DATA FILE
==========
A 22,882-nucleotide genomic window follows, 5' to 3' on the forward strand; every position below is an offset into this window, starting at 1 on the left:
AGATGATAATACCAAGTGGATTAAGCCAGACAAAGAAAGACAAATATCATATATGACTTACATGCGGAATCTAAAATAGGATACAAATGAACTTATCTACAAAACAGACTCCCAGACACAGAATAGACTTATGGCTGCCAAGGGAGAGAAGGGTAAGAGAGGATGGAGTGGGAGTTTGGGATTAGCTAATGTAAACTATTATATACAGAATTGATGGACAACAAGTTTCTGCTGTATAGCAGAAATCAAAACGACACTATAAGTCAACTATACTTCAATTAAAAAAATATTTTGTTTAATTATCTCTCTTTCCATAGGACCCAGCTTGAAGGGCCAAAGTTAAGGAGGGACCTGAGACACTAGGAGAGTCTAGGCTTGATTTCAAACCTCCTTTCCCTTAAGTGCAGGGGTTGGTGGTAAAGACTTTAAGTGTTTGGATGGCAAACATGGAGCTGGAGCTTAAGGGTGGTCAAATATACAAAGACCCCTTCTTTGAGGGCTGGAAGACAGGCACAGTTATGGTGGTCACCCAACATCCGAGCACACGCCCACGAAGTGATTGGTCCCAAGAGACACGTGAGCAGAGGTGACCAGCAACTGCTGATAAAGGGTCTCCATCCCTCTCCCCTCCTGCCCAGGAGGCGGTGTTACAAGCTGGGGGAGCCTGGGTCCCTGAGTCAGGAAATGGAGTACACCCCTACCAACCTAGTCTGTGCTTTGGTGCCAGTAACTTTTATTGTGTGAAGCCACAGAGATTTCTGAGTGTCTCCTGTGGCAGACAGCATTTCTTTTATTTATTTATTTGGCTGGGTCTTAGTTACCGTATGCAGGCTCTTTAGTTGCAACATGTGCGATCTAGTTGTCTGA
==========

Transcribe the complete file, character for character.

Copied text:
A 22,882-nucleotide genomic window follows, 5' to 3' on the forward strand; every position below is an offset into this window, starting at 1 on the left:
AGATGATAATACCAAGTGGATTAAGCCAGACAAAGAAAGACAAATATCATATATGACTTACATGCGGAATCTAAAATAGGATACAAATGAACTTATCTACAAAACAGACTCCCAGACACAGAATAGACTTATGGCTGCCAAGGGAGAGAAGGGTAAGAGAGGATGGAGTGGGAGTTTGGGATTAGCTAATGTAAACTATTATATACAGAATTGATGGACAACAAGTTTCTGCTGTATAGCAGAAATCAAAACGACACTATAAGTCAACTATACTTCAATTAAAAAAATATTTTGTTTAATTATCTCTCTTTCCATAGGACCCAGCTTGAAGGGCCAAAGTTAAGGAGGGACCTGAGACACTAGGAGAGTCTAGGCTTGATTTCAAACCTCCTTTCCCTTAAGTGCAGGGGTTGGTGGTAAAGACTTTAAGTGTTTGGATGGCAAACATGGAGCTGGAGCTTAAGGGTGGTCAAATATACAAAGACCCCTTCTTTGAGGGCTGGAAGACAGGCACAGTTATGGTGGTCACCCAACATCCGAGCACACGCCCACGAAGTGATTGGTCCCAAGAGACACGTGAGCAGAGGTGACCAGCAACTGCTGATAAAGGGTCTCCATCCCTCTCCCCTCCTGCCCAGGAGGCGGTGTTACAAGCTGGGGGAGCCTGGGTCCCTGAGTCAGGAAATGGAGTACACCCCTACCAACCTAGTCTGTGCTTTGGTGCCAGTAACTTTTATTGTGTGAAGCCACAGAGATTTCTGAGTGTCTCCTGTGGCAGACAGCATTTCTTTTATTTATTTATTTGGCTGGGTCTTAGTTACCGTATGCAGGCTCTTTAGTTGCAACATGTGCGATCTAGTTGTCTGA